Jaz First things first: how great is it to have Ireland – and Irish – represented at JESC for the first time? Pretty darn great, if you ask me. With no history to draw on for comparison, though, it was difficult to predict what the Emerald Isle would send to Sofia. Aimee’s Réalta na Mara is, for the most part, an Irish stereotype tied up with string, but not in a tacky way (thankfully, at the NF, no cardboard four-leaf clovers were strung from the ceiling) and though it is what I expected from Ireland – perhaps hoping for something else – I’m quite drawn to it. There’s something about the chorus, and how gorgeous the Irish sounds in it, that almost gives me goosebumps. It’s not a straight-up spine-tingler, possibly because it doesn’t have a true ‘moment’ to speak of (or vote for, which worries me) but there’s some magic there nonetheless. And you can practically hear the dry ice circulating the stage, which will have the crowd choked up with emotion and smoke inhalation. The biggest draw card here isn’t the song (or the smoke) however – it’s Aimee’s voice, which is nothing short of angelic. Crystal clear and precisely controlled, her vocal will be a stunning sorbet sandwiched between Bella Paige’s belting of My Girls and Mikhail Smirnov’s nice-and-nothing-more rendition of Mechta. Though the juries will likely reward her for her efforts (or effortlessness, in this case), I don’t expect the televoters will warm to an entry that could have won Eurovision 1996 for Ireland if Eimear Quinn had gone AWOL at the last minute and taken The Voice with her. But this package is still class personified, and I think Ireland should be proud to have sent it (did you hear that, Rory?!?). 8 points.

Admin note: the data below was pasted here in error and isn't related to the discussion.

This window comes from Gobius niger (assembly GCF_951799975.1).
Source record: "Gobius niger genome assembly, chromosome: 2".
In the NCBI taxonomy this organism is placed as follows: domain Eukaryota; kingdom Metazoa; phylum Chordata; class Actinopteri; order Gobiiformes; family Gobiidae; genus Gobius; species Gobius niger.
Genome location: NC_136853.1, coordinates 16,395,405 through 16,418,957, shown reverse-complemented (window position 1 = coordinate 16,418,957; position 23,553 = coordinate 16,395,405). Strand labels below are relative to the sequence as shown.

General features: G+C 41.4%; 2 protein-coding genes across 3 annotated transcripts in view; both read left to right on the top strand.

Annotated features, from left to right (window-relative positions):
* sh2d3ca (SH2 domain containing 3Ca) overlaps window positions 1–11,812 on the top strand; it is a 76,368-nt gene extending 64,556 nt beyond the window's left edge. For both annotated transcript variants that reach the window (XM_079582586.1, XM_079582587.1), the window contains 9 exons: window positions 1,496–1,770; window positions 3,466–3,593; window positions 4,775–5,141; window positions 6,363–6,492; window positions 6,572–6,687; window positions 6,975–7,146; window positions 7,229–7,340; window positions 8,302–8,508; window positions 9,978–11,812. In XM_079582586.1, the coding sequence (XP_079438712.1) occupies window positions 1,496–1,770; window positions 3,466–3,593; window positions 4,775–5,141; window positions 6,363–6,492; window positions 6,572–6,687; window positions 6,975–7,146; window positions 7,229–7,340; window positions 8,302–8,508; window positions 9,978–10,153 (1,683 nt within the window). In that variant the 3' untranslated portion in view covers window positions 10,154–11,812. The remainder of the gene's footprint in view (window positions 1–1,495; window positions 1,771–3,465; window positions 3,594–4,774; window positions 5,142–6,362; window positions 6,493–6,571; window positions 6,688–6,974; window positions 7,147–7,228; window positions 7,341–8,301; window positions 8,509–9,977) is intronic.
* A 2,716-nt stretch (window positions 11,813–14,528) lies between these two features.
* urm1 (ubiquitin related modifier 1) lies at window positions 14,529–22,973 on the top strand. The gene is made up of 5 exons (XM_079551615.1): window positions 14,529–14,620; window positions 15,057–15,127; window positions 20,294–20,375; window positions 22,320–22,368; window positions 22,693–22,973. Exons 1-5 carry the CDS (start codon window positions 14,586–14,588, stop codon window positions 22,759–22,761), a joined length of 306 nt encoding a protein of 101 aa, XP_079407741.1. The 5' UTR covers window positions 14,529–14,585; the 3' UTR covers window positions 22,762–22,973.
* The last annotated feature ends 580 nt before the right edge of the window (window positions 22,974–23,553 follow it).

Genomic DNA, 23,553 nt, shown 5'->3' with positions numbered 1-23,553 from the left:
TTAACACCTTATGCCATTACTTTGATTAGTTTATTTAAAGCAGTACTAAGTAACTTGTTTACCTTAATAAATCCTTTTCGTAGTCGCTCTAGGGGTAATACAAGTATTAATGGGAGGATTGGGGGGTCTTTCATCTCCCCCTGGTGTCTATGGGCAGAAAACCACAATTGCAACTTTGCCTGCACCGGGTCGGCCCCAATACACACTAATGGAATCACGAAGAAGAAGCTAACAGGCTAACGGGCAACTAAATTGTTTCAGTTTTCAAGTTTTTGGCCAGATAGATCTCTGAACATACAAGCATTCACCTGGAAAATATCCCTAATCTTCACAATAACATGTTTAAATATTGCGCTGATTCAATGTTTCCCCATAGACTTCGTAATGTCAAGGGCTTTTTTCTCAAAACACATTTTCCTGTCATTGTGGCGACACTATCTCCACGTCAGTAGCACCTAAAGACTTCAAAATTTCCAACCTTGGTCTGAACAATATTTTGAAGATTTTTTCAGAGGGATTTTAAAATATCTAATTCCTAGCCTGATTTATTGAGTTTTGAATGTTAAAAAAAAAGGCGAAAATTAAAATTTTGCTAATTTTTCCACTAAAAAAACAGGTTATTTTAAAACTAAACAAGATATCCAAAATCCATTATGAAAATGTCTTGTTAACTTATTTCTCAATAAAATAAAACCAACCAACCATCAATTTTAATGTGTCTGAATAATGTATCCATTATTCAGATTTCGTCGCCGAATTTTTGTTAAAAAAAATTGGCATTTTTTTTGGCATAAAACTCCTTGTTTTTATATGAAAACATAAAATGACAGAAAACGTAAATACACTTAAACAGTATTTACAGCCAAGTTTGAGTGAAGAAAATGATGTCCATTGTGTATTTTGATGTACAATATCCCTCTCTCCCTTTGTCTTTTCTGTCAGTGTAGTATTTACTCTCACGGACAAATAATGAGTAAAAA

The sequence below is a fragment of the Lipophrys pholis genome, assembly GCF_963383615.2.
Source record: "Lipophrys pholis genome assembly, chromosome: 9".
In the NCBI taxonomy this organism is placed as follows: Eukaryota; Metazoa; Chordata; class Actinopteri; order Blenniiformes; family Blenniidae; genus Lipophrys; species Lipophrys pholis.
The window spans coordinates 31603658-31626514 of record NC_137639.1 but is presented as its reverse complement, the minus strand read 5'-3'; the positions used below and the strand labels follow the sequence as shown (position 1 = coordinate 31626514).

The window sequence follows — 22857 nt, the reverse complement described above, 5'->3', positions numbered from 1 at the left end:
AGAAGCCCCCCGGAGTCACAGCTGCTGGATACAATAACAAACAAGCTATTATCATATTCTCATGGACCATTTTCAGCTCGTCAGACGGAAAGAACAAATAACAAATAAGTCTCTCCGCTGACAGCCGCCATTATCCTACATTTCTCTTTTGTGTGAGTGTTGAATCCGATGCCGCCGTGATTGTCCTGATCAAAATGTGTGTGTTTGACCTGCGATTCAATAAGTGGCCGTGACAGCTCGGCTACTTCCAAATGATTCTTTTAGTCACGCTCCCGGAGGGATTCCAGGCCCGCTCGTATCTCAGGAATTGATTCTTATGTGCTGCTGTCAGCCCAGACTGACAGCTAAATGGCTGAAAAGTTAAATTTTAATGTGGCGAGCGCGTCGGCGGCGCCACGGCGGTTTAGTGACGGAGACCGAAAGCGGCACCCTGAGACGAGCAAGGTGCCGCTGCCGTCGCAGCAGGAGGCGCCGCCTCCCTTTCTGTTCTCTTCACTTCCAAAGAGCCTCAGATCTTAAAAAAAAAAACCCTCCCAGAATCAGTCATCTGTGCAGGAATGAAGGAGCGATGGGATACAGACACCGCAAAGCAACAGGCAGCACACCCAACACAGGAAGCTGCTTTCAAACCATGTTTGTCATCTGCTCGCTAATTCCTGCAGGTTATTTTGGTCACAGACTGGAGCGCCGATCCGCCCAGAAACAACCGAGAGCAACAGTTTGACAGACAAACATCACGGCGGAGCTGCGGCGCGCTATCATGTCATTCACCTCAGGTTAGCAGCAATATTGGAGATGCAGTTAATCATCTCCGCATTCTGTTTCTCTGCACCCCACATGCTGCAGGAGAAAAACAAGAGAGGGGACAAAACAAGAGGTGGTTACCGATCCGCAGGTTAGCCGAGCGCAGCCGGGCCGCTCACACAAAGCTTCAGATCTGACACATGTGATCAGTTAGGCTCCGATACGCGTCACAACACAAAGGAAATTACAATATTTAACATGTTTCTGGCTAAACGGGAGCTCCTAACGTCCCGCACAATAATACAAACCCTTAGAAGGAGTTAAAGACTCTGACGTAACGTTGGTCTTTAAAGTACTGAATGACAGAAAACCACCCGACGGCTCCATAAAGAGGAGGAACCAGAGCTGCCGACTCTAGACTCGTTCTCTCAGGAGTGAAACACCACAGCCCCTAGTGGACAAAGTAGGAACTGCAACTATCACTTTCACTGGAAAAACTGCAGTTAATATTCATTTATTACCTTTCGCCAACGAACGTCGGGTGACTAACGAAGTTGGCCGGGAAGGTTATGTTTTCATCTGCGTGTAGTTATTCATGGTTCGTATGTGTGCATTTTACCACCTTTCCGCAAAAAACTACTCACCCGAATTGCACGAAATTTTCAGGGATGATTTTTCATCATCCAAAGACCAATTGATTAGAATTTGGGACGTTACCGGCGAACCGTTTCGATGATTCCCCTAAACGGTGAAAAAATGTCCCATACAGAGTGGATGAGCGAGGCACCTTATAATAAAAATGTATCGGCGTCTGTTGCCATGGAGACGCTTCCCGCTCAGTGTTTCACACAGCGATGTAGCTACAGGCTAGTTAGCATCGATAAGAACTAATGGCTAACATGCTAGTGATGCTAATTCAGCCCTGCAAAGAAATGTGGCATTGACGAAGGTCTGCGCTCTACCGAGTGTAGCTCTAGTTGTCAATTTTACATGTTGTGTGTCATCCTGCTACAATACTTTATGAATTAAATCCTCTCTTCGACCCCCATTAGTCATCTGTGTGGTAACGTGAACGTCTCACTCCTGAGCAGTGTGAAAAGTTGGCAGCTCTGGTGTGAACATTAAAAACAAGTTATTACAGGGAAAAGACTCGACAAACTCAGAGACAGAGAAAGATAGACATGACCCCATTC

EBJ Junior Jury Score 6.33